Throughout the year, the Jewish Women’s Circle hosts monthly events and weekly classes, like sushi, wine and Torah sessions, “pink” Shabbats honoring women’s health and awareness, book clubs and floral-making activities, among others.
To learn more about Bais Chabad Torah Center Jewish Women’s Circle, visit baischabad.com.
Women’s Philanthropy — Jewish Federation of Metropolitan Detroit
Federation’s Women’s Philanthropy group is a 4,000-member strong organization that raises more than $6 million annually for Federation-supported programs and services. It includes Jewish women in Metro Detroit at all ages and stages of life who are committed to being changemakers and community leaders in the Jewish world.
Through networking, learning, fundraising, volunteering and socializing, Federation’s Women’s Philanthropy group discusses key issues facing women today. Members have an opportunity to connect to the Jewish community in a personal way, be a role model for thousands of other women and to inspire the next generation of female leaders.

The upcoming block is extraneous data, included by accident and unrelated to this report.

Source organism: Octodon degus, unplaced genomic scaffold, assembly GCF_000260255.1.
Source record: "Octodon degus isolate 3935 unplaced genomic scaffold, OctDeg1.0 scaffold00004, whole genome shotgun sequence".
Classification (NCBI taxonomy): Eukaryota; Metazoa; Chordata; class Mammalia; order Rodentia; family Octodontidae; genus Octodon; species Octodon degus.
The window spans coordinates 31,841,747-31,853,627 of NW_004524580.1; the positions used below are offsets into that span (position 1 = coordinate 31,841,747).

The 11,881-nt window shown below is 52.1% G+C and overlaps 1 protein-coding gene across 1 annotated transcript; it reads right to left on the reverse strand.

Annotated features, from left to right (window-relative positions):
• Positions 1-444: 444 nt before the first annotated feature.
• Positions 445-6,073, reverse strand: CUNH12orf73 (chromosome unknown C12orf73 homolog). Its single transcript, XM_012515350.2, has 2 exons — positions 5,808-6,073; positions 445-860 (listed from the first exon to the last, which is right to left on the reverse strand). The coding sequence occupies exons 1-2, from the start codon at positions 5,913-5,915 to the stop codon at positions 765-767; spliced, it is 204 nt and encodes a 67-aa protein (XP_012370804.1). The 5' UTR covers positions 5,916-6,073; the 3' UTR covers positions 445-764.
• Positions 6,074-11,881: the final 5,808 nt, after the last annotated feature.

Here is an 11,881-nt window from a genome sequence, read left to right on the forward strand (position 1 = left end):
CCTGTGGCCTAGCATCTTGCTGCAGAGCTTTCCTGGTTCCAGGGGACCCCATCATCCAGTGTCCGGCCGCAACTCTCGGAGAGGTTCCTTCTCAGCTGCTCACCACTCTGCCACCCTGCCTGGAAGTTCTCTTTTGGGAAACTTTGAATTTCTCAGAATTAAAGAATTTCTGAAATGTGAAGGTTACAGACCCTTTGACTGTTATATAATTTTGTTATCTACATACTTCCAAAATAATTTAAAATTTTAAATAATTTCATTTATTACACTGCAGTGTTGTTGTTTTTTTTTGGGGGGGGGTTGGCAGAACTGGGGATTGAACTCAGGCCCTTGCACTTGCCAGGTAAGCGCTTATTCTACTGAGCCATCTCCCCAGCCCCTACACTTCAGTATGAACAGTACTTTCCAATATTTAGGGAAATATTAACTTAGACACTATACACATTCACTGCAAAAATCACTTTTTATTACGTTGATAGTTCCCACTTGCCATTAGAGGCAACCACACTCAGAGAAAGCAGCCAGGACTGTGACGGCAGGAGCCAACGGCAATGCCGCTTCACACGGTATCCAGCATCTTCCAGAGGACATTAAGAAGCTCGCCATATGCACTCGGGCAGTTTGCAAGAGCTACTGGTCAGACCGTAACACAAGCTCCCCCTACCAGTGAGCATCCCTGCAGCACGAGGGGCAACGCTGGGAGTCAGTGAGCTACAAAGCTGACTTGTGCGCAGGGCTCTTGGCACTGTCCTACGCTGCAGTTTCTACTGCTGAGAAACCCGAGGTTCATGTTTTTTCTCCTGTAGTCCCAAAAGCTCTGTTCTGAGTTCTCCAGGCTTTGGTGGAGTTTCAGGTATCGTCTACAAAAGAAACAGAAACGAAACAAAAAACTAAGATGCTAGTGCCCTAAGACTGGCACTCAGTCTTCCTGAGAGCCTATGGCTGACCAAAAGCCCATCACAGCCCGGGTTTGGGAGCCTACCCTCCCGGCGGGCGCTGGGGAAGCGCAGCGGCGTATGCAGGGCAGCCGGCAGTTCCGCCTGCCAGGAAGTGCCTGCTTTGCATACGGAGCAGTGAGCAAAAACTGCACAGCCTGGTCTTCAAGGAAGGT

Among Women’s Philanthropy programs are Jewish Working Women’s Network and Young Women’s Philanthropy.
The Jewish Working Women’s Network includes a Facebook page with more than 1,700 members and offers networking events and resource programs. It’s an outlet for Jewish women in the area to network professionally, find employment, meet clients and even learn about or explore new career paths.